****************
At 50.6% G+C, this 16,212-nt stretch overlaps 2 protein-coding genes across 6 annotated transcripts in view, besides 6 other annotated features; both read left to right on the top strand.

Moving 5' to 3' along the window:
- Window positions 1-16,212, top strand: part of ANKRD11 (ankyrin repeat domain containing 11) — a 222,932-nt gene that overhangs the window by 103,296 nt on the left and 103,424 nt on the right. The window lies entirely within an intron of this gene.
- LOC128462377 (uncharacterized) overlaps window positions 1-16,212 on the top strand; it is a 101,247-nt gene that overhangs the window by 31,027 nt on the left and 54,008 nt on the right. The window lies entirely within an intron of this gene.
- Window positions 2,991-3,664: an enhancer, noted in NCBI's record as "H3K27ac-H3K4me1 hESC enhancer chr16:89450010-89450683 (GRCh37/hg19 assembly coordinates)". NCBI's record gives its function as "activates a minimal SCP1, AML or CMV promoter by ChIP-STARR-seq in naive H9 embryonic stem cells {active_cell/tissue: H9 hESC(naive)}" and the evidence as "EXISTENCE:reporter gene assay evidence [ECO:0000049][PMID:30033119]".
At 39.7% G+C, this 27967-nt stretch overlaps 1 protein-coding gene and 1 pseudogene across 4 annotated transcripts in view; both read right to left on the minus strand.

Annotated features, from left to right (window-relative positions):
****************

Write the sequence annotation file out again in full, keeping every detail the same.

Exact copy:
At 50.6% G+C, this 16,212-nt stretch overlaps 2 protein-coding genes across 6 annotated transcripts in view, besides 6 other annotated features; both read left to right on the top strand.

Moving 5' to 3' along the window:
- Window positions 1-16,212, top strand: part of ANKRD11 (ankyrin repeat domain containing 11) — a 222,932-nt gene that overhangs the window by 103,296 nt on the left and 103,424 nt on the right. The window lies entirely within an intron of this gene.
- LOC128462377 (uncharacterized) overlaps window positions 1-16,212 on the top strand; it is a 101,247-nt gene that overhangs the window by 31,027 nt on the left and 54,008 nt on the right. The window lies entirely within an intron of this gene.
- Window positions 2,991-3,664: an enhancer, noted in NCBI's record as "H3K27ac-H3K4me1 hESC enhancer chr16:89450010-89450683 (GRCh37/hg19 assembly coordinates)". NCBI's record gives its function as "activates a minimal SCP1, AML or CMV promoter by ChIP-STARR-seq in naive H9 embryonic stem cells {active_cell/tissue: H9 hESC(naive)}" and the evidence as "EXISTENCE:reporter gene assay evidence [ECO:0000049][PMID:30033119]".
At 39.7% G+C, this 27967-nt stretch overlaps 1 protein-coding gene and 1 pseudogene across 4 annotated transcripts in view; both read right to left on the minus strand.

Annotated features, from left to right (window-relative positions):